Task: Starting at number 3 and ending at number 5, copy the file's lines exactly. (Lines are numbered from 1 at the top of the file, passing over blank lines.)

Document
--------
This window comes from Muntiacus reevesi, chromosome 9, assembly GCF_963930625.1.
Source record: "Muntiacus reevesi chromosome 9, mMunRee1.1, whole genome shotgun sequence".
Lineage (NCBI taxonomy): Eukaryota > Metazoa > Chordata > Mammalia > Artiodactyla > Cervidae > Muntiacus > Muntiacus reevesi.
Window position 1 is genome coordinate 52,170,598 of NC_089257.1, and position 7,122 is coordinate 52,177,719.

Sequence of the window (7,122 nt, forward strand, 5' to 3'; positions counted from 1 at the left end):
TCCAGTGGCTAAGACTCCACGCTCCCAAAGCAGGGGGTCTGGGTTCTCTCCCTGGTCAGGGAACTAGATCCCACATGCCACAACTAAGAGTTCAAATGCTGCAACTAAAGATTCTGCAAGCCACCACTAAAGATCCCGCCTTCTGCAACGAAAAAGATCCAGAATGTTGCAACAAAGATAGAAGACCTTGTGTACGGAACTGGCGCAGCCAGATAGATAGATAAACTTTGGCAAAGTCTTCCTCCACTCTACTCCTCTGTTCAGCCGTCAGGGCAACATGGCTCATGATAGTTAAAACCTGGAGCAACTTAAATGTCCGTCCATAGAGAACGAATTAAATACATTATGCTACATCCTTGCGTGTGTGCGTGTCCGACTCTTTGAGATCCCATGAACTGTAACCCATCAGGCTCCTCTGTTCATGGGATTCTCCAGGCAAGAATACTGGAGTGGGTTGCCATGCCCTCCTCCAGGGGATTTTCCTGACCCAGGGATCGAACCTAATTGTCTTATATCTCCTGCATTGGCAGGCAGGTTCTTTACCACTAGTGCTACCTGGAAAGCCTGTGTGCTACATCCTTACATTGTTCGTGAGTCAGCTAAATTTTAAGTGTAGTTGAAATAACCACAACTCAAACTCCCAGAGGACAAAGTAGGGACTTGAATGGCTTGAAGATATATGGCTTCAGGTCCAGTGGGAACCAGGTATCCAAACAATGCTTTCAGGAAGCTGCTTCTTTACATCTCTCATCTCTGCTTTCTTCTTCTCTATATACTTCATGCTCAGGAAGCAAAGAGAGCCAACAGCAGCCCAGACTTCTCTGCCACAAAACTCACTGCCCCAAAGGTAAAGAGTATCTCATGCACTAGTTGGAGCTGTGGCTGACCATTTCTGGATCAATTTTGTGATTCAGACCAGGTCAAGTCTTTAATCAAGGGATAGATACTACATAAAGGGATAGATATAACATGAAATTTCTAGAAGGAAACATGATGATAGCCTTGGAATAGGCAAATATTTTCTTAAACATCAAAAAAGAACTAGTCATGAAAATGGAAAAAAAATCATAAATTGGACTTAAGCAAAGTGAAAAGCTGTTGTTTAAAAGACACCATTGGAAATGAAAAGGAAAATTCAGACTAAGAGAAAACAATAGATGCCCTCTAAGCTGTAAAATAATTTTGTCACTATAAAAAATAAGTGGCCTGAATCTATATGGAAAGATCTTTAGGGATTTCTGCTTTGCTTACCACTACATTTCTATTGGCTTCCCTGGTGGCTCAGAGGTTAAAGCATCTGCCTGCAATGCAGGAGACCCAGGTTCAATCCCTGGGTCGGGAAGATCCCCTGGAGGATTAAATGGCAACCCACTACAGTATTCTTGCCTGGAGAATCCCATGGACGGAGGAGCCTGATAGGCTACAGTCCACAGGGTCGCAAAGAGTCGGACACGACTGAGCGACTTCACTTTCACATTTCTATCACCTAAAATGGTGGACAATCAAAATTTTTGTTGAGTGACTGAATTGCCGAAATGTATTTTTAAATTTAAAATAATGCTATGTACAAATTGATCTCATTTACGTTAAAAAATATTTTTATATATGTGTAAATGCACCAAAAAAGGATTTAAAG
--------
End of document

Lineage (NCBI taxonomy): Eukaryota > Metazoa > Chordata > Mammalia > Artiodactyla > Cervidae > Muntiacus > Muntiacus reevesi.
Window position 1 is genome coordinate 52,170,598 of NC_089257.1, and position 7,122 is coordinate 52,177,719.

Sequence of the window (7,122 nt, forward strand, 5' to 3'; positions counted from 1 at the left end):